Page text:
(12)%

 

 

 

 

 

 

 

 

 

 

 

ATE market

$14,029

$16,895

$(2,866)

(17)%

 

 

 

Non-ATE market

   5,103

   4,852

      251 

5 %

 

 

 

 

$19,132

$21,747

$(2,615)

(12)%

 

 

 

Total consolidated net revenues for the quarter ended June 30, 2016 were $10.5 million compared to $11.6 million for the same period in 2015 and $8.6 million for the quarter ended March 31, 2016. The increases for all of our product segments in the second quarter of 2016 as compared to the first quarter of the year reflect increased demand from the ATE market, although demand remains below the level experienced during the same period in 2015 for our Thermal and Electrical Products segments. Net revenues from non-ATE market customers were relatively flat for the second quarter of 2016 as compared to the first quarter of the year. Increases from customers in the telecommunications and defense/aerospace markets were offset by reductions from customers in the industrial and other non-ATE markets we serve. Net revenues from non-ATE market customers declined 16% for the second quarter of 2016 as compared to the same period in 2015. The declines were primarily from customers in the defense/aerospace and industrial markets and were partially offset by increased demand from certain customers in the telecommunications market.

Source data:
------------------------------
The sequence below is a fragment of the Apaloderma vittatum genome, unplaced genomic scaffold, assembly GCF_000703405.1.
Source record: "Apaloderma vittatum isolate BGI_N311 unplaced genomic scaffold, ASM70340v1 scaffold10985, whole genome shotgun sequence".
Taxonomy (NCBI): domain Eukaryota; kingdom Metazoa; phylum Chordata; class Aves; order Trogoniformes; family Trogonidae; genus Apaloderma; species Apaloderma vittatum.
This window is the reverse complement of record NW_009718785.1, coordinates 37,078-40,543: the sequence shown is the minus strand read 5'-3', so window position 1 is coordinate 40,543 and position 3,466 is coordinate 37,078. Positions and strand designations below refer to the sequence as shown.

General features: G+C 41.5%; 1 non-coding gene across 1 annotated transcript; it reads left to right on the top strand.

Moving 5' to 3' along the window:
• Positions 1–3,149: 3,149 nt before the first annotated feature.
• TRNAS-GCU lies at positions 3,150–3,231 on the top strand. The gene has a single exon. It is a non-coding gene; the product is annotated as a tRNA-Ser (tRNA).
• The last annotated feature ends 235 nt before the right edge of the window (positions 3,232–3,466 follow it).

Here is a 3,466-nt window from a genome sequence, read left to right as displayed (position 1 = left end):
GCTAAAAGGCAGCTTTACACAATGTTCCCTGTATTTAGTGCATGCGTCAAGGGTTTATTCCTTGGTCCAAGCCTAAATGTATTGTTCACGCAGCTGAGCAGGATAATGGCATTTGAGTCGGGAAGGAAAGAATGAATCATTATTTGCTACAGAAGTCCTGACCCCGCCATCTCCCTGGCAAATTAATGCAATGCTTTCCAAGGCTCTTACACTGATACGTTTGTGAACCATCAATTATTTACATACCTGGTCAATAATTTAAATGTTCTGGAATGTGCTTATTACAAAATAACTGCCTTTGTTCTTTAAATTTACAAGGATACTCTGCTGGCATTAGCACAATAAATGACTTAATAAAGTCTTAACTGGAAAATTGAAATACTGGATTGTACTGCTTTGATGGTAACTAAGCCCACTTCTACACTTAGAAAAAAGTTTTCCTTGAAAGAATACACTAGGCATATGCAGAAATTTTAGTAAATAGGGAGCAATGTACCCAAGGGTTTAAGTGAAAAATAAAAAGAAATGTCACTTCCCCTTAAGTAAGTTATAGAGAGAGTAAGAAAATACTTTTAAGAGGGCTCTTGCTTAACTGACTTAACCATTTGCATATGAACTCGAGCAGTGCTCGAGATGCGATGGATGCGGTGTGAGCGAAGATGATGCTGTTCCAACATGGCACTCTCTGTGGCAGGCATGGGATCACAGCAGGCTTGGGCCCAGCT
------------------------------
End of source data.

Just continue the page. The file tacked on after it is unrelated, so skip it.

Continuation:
Product/Customer Mix

Our three product segments each have multiple products that we design, manufacture and market to our customers. Due to a number of factors, our products have varying levels of gross margin. The mix of products we sell in any period is ultimately determined by our customers' needs. Therefore, the mix of products sold in any given period can change significantly from the prior period. As a result, our consolidated gross margin can be significantly impacted in any given period by a change in the mix of products sold in that period.